Getting a diagnosis
If you have any pain, stiffness or swelling in your joints, it is important that you visit a GP as soon as possible.
It is possible that your GP will be able to diagnose you right away, but, in some instances, they may need to refer you to a rheumatologist or orthopaedic surgeon at your local hospital. A diagnosis will be made on the basis of your symptoms, a physical examination and medical tests.
When you visit your GP be ready to give a full description of any pain, stiffness or other problems. You will be working together with your GP to manage your condition so don’t be afraid to ask questions. Make a list before the appointment so that you don’t forget anything or take a family member/friend with you.
Testing for osteoarthritis (OA)
Your GP will:
Check for any bony swellings and creaking joints, as well as looking out for any restricted movement, joint tenderness or instability
Test your blood to rule out other kinds of arthritis
Perform X-rays to confirm OA and to see how much damage has occurred
If you are diagnosed with OA, your GP will be your main contact for managing your condition. They may also refer you to a physiotherapist for advice on keeping your joints mobile. If your arthritis is severe, the GP can refer you to a rheumatologist, orthopaedic surgeon or pain specialist.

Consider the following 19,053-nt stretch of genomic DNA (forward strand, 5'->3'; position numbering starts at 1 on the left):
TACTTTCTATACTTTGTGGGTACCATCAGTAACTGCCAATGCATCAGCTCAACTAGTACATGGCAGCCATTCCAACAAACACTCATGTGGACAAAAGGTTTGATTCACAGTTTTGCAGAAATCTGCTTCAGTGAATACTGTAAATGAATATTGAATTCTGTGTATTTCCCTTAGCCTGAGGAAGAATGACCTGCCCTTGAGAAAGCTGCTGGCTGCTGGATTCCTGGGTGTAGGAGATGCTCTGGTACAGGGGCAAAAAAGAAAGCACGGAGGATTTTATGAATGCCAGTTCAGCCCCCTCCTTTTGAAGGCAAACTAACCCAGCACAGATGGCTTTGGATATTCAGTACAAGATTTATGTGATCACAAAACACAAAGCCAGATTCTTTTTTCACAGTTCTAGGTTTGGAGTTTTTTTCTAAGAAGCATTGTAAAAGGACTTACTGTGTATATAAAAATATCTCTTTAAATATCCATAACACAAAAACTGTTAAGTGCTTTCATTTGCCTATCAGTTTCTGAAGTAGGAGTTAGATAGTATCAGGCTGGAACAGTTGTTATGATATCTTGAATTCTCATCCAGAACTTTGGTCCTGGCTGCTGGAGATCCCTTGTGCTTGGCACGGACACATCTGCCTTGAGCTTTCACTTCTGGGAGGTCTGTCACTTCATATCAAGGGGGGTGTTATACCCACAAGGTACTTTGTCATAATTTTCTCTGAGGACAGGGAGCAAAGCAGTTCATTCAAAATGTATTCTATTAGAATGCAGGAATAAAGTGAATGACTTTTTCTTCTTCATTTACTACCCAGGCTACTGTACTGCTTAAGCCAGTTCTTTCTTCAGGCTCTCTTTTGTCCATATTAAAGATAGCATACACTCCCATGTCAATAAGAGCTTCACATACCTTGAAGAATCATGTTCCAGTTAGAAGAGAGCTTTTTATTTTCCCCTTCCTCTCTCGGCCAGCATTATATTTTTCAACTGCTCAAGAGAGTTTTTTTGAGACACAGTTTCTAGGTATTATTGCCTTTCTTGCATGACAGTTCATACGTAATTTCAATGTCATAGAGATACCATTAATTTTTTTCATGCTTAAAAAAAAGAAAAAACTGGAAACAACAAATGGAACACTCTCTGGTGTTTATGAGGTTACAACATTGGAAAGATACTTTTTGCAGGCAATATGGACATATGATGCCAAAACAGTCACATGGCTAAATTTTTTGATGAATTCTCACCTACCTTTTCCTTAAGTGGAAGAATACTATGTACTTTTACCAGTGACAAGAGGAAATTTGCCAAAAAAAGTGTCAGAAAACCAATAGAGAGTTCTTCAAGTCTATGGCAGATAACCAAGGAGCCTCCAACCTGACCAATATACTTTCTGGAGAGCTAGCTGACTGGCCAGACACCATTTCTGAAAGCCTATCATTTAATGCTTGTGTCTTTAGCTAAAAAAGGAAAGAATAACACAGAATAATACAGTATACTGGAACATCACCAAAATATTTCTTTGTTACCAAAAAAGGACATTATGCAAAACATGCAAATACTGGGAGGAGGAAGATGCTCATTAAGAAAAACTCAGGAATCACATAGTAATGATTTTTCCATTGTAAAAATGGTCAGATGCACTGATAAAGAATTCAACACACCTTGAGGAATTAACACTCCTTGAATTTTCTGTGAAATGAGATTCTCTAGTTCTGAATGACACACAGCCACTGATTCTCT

Testing for rheumatoid arthritis (RA)
Your GP will:
Examine your joints and skin, and test your muscle strength
Carry out blood tests looking for inflammation
Do X-rays to find early signs of damage to joints and bones
If you are diagnosed with RA, your GP will refer you to other healthcare professionals including a rheumatologist and physiotherapist. You will also be prescribed drugs to control the disease and reduce the inflammation.
Help with long-term pain:
GPs are very well trained in exploring all aspects of medical problems, including both physical and emotional parts, and usually know how to treat problems related to pain. Your GP should know how to correctly understand what symptoms mean and whether they’re caused by ‘new’ pain or a flare-up of long-term pain. They’ll know when to react, for example by ordering further tests.
GPs can work with you to draw up a plan, which is important with long-term conditions. Living well despite pain is a skill which takes time to master. Your GP will be crucial to how you deal with long-term pain, so it’s important that you try to build a relationship where you can speak openly and be listened to, ask questions and trust the advice you’re given. Ask them to make the information clearer if you’re worried or unsure.
What types of treatment can my GP prescribe?
In addition to simple painkillers, GPs often prescribe non-steroidal anti-inflammatory drugs (NSAIDs) or opioids. Occasionally medicines that aren’t traditionally used to treat pain can be prescribed, for example anti-seizure medication like gabapentin, which was originally developed to treat epilepsy, can be effective for neuropathic pain. Anti-depressants are also commonly used to treat long-term pain, whether you have depression or not.
Who can GPs refer me to?
GPs are good at knowing where to refer you to if you need other treatments. They can help you get access to other medical professionals and the following services:
Exercise to maintain fitness and general health
Occupational therapy to help with daily living and functionality
Psychology to help optimise coping strategies and living well
Physiotherapy for specific musculoskeletal problems
Other doctors for second opinions.